Note: This is a transcription of the speech given on September 20, 2018 at Fordham University.
Thanks for coming out tonight to Fordham’s Psych Club’s first ever Mental Health Speak Out and Open Mic Night. I’m super stoked to be here and help be apart of providing a safe space for people to talk about their mental health experiences, raise awareness, and break down stigma.
My name is Cori Amato Hartwig and I’m a writer, musician, editor, and mental health activist. Along with my impressive resume of being an unemployed recent grad—I run the weirdly viral mental illness meme account on Instagram, @manicpixiememequeen. I started the account started in March 2017 after I had the worst manic episode of my life to date, and I was overwhelmed pretty much every aspect of my life. So naturally, I started making memes and posting them for strangers on the Internet to see. Originally, it was just a place for me to shout my feelings and experiences into a void, but the account started gaining traction, and then I realized: “Holy shit. Other people get this too. It’s not just me.” And now the account has 70,000 followers or something absurd. My previously perceived sense of isolation because of my mental illness has completely dissolved in this community built around finding solace in humor and through sharing my experiences openly.
Recently, I was featured in NYLON Magazine; they wanted to interview me about mental illness memes and their potential benefits and pitfalls, and to me, I really could not name a pitfall. The interviewer asked me if memes are “normalizing the negative behaviors and mindsets that come along with having a mental illness,” and I told her that memes are not the problem. Silence is the problem. Silence is not strength and it never will be. Silence is poison. We need to normalize mental illness and the experiences that come along with it. We also need to normalize treatment for mental illness.
Of course, that part of the interview was not published—along with comments I made about the accessibility of treatment and healthcare for mental illnesses.
The day that I sent that interview off to NYLON, Lizz contacted me on Instagram asking if I would come to Fordham and be a guest speaker. Honestly, I am totally honored that she’d even extend the invitation. Then I realized that this is so much bigger than just me making memes about mental illness. It’s not about the memes at all, actually. It’s simply about having a public platform—whether that be comedy, writing, music, or art—it’s about having a public platform to safely express and share experiences and create a dialogue, because the mainstream media isn’t doing it. So it falls on us to start talking and keep talking.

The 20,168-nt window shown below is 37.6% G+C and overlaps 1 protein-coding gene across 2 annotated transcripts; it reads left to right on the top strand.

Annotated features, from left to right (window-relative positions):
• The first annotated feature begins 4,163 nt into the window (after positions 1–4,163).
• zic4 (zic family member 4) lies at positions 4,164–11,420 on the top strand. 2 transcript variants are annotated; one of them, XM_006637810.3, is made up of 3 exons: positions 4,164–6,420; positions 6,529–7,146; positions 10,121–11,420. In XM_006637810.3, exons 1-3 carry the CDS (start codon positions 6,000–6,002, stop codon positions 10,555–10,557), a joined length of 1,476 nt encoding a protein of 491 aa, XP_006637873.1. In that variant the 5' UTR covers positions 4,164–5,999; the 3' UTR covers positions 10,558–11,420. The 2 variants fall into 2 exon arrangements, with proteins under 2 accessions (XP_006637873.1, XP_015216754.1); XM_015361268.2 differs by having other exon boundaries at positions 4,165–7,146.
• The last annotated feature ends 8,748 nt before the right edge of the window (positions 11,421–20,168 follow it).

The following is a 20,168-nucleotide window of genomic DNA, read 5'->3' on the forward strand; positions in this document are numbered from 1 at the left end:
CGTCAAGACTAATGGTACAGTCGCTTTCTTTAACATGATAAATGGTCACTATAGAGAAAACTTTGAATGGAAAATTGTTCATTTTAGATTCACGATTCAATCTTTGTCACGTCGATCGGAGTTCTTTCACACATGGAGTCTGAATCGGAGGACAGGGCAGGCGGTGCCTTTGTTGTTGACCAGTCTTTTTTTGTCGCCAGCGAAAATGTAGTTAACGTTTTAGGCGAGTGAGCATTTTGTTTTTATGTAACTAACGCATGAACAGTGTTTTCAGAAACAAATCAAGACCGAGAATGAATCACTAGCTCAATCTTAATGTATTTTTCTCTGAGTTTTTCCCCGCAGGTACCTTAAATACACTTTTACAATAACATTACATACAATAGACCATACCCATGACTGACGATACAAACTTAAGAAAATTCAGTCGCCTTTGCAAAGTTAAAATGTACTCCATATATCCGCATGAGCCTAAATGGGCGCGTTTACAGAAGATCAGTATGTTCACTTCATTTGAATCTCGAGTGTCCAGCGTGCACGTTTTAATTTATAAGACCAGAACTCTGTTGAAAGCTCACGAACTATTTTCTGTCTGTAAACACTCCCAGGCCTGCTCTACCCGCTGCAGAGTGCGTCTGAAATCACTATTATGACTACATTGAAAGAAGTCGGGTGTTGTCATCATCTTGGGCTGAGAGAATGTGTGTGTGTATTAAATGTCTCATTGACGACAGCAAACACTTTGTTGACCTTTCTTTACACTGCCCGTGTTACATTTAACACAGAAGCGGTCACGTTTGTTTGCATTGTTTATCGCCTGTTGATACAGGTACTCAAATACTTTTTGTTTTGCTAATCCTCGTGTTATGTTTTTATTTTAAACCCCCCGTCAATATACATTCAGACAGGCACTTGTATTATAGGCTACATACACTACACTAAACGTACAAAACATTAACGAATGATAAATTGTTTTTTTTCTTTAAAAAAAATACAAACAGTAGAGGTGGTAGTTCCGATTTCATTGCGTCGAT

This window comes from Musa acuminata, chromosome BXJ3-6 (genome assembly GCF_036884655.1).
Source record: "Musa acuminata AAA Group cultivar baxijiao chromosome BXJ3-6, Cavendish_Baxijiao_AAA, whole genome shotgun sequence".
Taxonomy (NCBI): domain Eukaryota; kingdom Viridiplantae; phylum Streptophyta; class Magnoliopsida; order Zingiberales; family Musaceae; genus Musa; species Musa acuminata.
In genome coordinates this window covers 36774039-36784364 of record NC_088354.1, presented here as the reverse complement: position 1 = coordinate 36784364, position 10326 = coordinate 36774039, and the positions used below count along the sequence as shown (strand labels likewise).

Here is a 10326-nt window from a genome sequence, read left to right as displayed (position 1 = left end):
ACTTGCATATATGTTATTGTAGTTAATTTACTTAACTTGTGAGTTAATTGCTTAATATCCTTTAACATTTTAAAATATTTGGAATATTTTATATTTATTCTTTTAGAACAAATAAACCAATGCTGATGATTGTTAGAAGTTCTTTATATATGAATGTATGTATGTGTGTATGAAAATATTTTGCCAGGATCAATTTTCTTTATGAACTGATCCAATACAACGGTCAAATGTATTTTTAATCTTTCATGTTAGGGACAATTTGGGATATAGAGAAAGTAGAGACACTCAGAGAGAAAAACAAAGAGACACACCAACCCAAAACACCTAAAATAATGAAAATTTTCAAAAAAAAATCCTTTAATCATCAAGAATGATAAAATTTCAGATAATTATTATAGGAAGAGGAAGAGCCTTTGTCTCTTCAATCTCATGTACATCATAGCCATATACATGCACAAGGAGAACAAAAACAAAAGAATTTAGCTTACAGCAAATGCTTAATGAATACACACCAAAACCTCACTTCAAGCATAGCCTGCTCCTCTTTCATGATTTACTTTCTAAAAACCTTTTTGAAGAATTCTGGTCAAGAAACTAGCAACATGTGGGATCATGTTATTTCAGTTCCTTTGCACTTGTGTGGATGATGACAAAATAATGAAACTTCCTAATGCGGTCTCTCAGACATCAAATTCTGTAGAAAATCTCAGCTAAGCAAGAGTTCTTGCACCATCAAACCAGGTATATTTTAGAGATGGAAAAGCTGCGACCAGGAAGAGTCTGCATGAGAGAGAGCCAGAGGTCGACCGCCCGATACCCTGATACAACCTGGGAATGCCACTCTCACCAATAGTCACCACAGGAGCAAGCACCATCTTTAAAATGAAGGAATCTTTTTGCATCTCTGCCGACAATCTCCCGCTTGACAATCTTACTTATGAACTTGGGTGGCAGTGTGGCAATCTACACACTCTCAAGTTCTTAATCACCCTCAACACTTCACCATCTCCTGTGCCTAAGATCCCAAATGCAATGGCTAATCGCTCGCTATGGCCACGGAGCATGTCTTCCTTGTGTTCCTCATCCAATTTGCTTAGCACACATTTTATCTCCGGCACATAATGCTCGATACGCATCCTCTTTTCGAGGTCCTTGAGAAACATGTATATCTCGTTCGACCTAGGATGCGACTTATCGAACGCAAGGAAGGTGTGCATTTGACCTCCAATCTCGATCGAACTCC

We’re all here tonight despite the stigma, despite the guilt, despite the lack of dialogue, despite the pain—despite it all, we are here tonight.
Unfortunately, there are people who are not here tonight.
In January, I was in the hospital at risk for a cardiac arrest due to anorexia. Luckily I had access to professional care, even though my parents had to pay up the ass in copays and medical bills in order to save my life. Without them and without treatment, I would be dead, and I would not be here tonight.
A month after my own brush with death relating to mental illness, my uncle killed himself. It was not his first attempt, and Keith was not my first uncle lost to suicide. In June 2014, right after I graduated high school, my uncle Todd took his own life.
My family is incredibly open and we’re all clearly afflicted by mental health issues to some degree or another. We have bipolar, depression, anxiety, phobias, obsessive-compulsive disorder, addiction, eating disorders. We’re like the Diagnostic and Statistical Manual in the form of a family. Growing up in this large, vocal, and mentally ill family helped me realize where the shame part of mental illness fits in. The answer is it doesn’t. I’ve excluded shame from my personal narrative; I refuse to carry it. I have enough shit to carry otherwise. But we’re subjected to silence so frequently that we start thinking that we should be hiding and that we should be quiet and that we should carry shame.
So tonight, we’re going to do the opposite of that. We are not going hide, we’re not going to be quiet, and tonight—there is no shame in this room. We’re going to leave the stigma at the door, and we’re going to have the most fun and supportive session of group therapy that you’ve ever been to.
If you feel safe and able to do so, share your story, share your experiences, share your art. Tonight this space is ours, and I want to make sure that everyone feels comfortable and no one feels pressured. So, whether you are here because you want to share or if you’re here just to listen, all I ask is that we keep this space respectful, unassuming, compassionate, and supportive. I also want to make sure that what is shared here is respected with the confidentiality that everyone deserves.